Monday, August 14, 2006

Economic Predictions and Partisan Bias

by Calculated Risk on 8/14/2006 03:56:00 PM

Reading EconLog, I noticed Professor Kling's comment on Roubini's recession predictions:

Apparently, the echo chamber of left-wing macro pundits has pronounced a recession to be imminent. For example, Nouriel Roubini writes,
"Given the recent flow of dismal economic indicators, I now believe that the odds of a U.S. recession by year end have increased from 50% to 70%."
For these pundits, the most dismal indicator is that we have a Republican Administration. They have been gloomy for six years now.
This is a good point; we have to be careful about our biases.

From a stock market perspective, the current period reminds me somewhat of '94, especially market sentiment. Check out this Citigroup poll from MarketWatch: Citigroup poll shows wealthy worrying
"Investors' outlook for the nation's investment climate has fallen to an all-time low. Only one-quarter say the climate is better now than it was a year ago, down more than 20% from the start of the year," the report's authors said.

Among those polled, 58% believe that the economy is in a slowdown, 12% say we're in a recession and 7% see the economy as going through an expansion.

Almost half of investors polled say the investment climate is worse than a year ago.
Sentiment is at an "all-time low" for this poll. Note: For a laugh, check out their definition of "wealthy"!

Back in '94, I remember it was very lonely being bullish. I still get congratulations for my VERY BULLISH call in Dec '94. I'm sure the market bulls are feeling pretty lonely now too.

There are several similarities between the current situation and late '94: the Fed stopped raising rates in Feb '95 and the Fed has probably just stopped raising rates in this cycle (although that isn't completely certain).

In '94 investors were saying the Fed rarely accomplishes a soft landing. We are hearing those same comments now.

Much of the bearishness in '94 was ideological. There were some prominent conservatives (one has a show on CNBC) who thought we would have a severe recession or even depression based on Clinton's fiscal policies. As Kling notes, much of the bearishness now is ideological. Many pundits think Bush is clearly the worst President in history and that colors their views.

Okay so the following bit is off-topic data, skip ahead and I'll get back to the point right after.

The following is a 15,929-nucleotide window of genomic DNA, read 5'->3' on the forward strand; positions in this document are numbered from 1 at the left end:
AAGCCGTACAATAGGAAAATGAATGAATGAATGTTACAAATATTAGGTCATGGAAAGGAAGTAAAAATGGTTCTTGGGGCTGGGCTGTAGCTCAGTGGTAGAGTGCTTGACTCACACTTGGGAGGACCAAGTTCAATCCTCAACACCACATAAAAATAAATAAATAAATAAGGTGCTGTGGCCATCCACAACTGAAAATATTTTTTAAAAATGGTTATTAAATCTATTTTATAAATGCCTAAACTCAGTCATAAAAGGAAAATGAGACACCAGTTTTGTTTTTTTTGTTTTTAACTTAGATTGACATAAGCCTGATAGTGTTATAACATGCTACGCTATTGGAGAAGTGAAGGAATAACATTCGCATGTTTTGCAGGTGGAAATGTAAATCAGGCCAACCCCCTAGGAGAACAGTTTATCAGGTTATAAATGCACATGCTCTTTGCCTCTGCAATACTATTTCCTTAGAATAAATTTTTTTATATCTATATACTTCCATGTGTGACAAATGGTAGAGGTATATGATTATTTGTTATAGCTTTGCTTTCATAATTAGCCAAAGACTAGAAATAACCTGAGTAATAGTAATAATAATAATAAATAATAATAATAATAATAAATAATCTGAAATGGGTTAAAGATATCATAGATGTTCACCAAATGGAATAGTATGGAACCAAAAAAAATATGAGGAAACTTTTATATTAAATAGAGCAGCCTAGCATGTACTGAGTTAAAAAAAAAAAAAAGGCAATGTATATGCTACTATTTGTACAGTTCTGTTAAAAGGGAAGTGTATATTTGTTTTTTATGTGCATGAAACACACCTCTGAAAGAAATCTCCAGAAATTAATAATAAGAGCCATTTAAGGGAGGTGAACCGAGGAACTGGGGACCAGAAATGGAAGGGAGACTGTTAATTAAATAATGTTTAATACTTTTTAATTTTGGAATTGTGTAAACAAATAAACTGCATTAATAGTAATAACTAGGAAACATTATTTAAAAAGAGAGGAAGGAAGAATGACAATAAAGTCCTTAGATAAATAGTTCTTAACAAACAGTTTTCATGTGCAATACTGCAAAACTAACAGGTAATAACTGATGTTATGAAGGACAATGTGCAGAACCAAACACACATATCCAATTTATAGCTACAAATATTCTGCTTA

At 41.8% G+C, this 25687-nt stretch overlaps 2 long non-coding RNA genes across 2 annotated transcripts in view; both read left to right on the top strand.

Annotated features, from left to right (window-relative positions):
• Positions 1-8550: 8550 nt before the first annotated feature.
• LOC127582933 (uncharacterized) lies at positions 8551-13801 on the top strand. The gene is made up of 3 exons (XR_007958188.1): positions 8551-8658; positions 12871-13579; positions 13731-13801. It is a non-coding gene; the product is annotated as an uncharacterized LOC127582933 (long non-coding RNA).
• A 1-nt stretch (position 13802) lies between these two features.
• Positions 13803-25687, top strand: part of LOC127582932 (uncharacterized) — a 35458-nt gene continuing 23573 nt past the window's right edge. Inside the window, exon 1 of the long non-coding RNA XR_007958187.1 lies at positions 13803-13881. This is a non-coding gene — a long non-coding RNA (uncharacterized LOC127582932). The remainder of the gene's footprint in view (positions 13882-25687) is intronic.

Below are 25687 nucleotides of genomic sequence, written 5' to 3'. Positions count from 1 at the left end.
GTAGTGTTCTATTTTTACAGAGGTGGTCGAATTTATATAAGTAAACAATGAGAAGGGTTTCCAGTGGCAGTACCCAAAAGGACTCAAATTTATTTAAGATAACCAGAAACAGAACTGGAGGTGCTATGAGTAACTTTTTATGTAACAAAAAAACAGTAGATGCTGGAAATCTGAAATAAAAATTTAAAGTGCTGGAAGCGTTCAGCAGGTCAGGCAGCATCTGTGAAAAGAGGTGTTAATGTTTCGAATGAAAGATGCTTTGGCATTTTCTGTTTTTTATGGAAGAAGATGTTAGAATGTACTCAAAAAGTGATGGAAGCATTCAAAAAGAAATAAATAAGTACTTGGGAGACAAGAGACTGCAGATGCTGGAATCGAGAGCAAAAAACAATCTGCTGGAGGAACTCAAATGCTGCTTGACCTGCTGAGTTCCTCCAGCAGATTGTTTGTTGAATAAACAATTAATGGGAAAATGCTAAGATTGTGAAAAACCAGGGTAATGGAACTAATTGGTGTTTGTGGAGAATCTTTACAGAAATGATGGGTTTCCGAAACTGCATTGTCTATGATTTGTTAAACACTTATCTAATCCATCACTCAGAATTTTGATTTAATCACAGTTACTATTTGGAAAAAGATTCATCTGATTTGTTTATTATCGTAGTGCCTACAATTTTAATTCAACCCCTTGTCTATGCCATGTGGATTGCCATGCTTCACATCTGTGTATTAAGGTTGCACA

I need to be careful and recognize my potential bias: I am strongly in the "Bush is the worst" camp, not because Bush is a Republican (as Kling suggests is the source of the bias), but because I believe Bush is incompetent and mendacious.

Even the earnings picture is similar.

S&P 500 earnings grew 50% over the two year period from '92 through '94, taking the PE down to around 14.5 in December '94. In the current expansion, S&P 500 earnings have grown substantial for four straight years (almost 40% over the last two years from '03 through '05). This has taken the PE down to about 16.4 at the end of last year, and based on current earning projections, the PE will be under 15 for the first time since '94.

Interest rates were higher in '94 than now, so all else being equal, a similar PE is even better today. So I could make a bullish argument based on earnings.

HOWEVER, there are significant differences between '94 and the present. Here are a just a few. First, housing. In '94, residential investment was recovering from the housing bust of the early '90s. Now residential investment has peaked and will almost certainly fall over the next few years.

Second is earnings diffusion: the oil companies are making a disproportionate share of earnings. In '94 earnings were more evenly distributed.

Third is imbalances: the General Fund deficit was falling in '94, currently it is rising (although we might see a small temporary decline this year). The trade deficit was 1.4% of GDP in '94, currently it is around 5.8% of GDP.

Fourth, the US consumer was in much better shape in '94. The savings rate in '94 was 4.8% and the Financial Obligations Ratio (FOR) was 14.5%. Now the savings rate is negative and FOR is 17.5%.

Also energy consumption, as a percent of GDP, was much lower in '94 and geopolitical risks were lower and improving. I may be biased, but I think geopolitical risks are high and rising today.

And finally, in '94 I thought the U.S. would avoid recession and the economy would grow nicely (call it a good guess that was partially based on my views on technology). Currently I think the odds of a recession are high.

Although I am biased, I think it's fair to say the economy has many more risks today than in '94. Still, if there is a soft landing, the markets will probably do reasonably well. If there is a hard landing (recession), look out below.

It's your call ...